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In order to run a ContextMod instance you must first you must install it somewhere.

ContextMod can be run on almost any operating system but it is recommended to use Docker due to ease of deployment.

PROTIP: Using a container management tool like CE will help with setup/configuration tremendously.

Images available from these registeries:

  • Dockerhub -
  • GHCR -

An example of starting the container using the minimum configuration:

  • Bind the directory where your config file, logs, and database are located on your host machine into the container’s default DATA_DIR by using -v /host/path/folder:/config
    • Note: You must do this or else your configuration will be lost next time your container is updated.
  • Expose the web interface using the container port 8085
docker run -d -v /host/path/folder:/config -p 8085:8085

The location of DATA_DIR in the container can be changed by passing it as an environmental variable EX -e "DATA_DIR=/home/abc/config

Linux Host

NOTE: If you are using rootless containers with Podman this DOES NOT apply to you.

If you are running Docker on a Linux Host you must specify user:group permissions of the user who owns the configuration directory on the host to avoid docker file permission problems. These can be specified using the environmental variables PUID and PGID.

To get the UID and GID for the current user run these commands from a terminal:

  • id -u – prints UID
  • id -g – prints GID
docker run -d -v /host/path/folder:/config -p 8085:8085 -e PUID=1000 -e PGID=1000


The included docker-compose.yml provides production-ready dependencies for CM to use:


The included docker-compose.yml file is written for Docker Compose v2.

For new installations copy config.yaml into a folder named data in the same folder docker-compose.yml will be run from. For users migrating their existing CM instances to docker-compose, copy your existing config.yaml into the same data folder.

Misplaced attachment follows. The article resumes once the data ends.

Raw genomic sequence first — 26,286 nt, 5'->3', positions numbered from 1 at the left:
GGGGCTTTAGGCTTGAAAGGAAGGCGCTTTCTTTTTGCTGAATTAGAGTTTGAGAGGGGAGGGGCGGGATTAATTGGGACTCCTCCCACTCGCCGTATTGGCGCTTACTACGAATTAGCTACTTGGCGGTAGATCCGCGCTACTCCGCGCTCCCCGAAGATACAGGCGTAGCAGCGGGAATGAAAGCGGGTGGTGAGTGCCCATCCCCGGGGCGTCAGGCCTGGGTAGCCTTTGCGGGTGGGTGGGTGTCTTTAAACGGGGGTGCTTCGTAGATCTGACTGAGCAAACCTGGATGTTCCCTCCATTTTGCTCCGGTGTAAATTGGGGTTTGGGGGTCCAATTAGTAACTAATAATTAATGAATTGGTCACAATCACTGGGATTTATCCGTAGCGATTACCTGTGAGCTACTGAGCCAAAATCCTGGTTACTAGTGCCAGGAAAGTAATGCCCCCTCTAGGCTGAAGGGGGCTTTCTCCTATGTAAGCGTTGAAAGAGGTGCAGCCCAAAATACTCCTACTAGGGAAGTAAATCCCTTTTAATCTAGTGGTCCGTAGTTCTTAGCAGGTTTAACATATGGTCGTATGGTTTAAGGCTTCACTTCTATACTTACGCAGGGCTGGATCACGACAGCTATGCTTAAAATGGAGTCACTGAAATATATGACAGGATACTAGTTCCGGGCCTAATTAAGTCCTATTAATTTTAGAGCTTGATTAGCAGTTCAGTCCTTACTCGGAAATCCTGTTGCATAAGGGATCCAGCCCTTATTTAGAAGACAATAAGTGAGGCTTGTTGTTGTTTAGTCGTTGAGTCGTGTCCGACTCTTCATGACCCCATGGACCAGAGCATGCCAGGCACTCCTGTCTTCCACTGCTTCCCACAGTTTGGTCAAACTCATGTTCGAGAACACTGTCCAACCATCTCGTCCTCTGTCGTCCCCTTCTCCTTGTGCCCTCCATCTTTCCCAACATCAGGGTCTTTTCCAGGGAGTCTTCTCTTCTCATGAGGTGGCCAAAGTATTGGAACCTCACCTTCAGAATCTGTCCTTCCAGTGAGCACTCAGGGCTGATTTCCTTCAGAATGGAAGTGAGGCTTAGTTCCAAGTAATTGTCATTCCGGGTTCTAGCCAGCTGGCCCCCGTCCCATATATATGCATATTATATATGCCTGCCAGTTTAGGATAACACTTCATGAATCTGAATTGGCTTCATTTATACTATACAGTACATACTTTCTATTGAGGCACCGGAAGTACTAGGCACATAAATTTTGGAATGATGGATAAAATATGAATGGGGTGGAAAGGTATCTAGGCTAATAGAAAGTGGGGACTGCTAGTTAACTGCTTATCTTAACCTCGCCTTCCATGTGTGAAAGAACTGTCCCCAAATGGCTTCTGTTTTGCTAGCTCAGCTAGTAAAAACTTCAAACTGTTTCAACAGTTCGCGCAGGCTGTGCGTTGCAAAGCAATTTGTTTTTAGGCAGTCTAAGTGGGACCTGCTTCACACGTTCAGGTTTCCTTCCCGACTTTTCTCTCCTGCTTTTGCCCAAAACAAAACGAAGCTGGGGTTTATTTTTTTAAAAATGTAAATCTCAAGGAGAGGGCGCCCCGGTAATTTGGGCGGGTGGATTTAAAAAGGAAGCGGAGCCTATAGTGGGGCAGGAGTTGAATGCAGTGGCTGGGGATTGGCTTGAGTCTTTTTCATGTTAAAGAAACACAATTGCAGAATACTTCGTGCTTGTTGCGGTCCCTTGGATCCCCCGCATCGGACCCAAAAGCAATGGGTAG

Read through the comments in both docker-compose.yml and config.yaml and makes changes to any relevant settings (passwords, usernames, etc…). Ensure that any settings used in both files (EX mariaDB passwords) match.

To build and start CM:

docker compose up -d

To include Grafana/Influx dependencies run:

docker compose --profile full up -d



Clone this repository somewhere and then install from the working directory

git clone .
cd context-mod
npm install
tsc -p .

An example of running CM using the minimum configuration with a configuration file:

node src/index.js run

Heroku Quick Deploy

NOTE: This is still experimental and requires more testing.


This template provides a web and worker dyno for heroku.

  • Web – Will run the bot and the web interface for ContextMod.
  • Worker – Will run just the bot.

Be aware that Heroku’s free dyno plan enacts some limits:

  • A Web dyno will go to sleep (pause) after 30 minutes without web activity – so your bot will ALSO go to sleep at this time
  • The Worker dyno will not go to sleep but you will NOT be able to access the web interface. You can, however, still see how Cm is running by reading the logs for the dyno.

If you want to use a free dyno it is recommended you perform first-time setup (bot authentication and configuration, testing, etc…) with the Web dyno, then SWITCH to a Worker dyno so it can run 24/7.

Memory Management

Node exhibits lazy GC cleanup which can result in memory usage for long-running CM instances increasing to unreasonable levels. This problem does not seem to be an issue with CM itself but with Node’s GC approach. The increase does not affect CM’s performance and, for systems with less memory, the Node should limit memory usage based on total available.

In practice CM uses ~130MB for a single bot, single subreddit setup. Up to ~350MB for many (10+) bots or many (20+) subreddits.

If you need to reign in CM’s memory usage for some reason this can be addressed by setting an upper limit for memory usage with node args by using either:


Value is megabytes. This sets an explicit limit on GC memory usage.

This is set by default in the Docker container using the env NODE_ARGS to --max_old_space_size=512. It can be disabled by overriding the ENV.


Tells Node to optimize for (less) memory usage rather than some performance optimizations. This option is not memory size dependent. In practice performance does not seem to be affected and it reduces (but not entirely prevents) memory increases over long periods.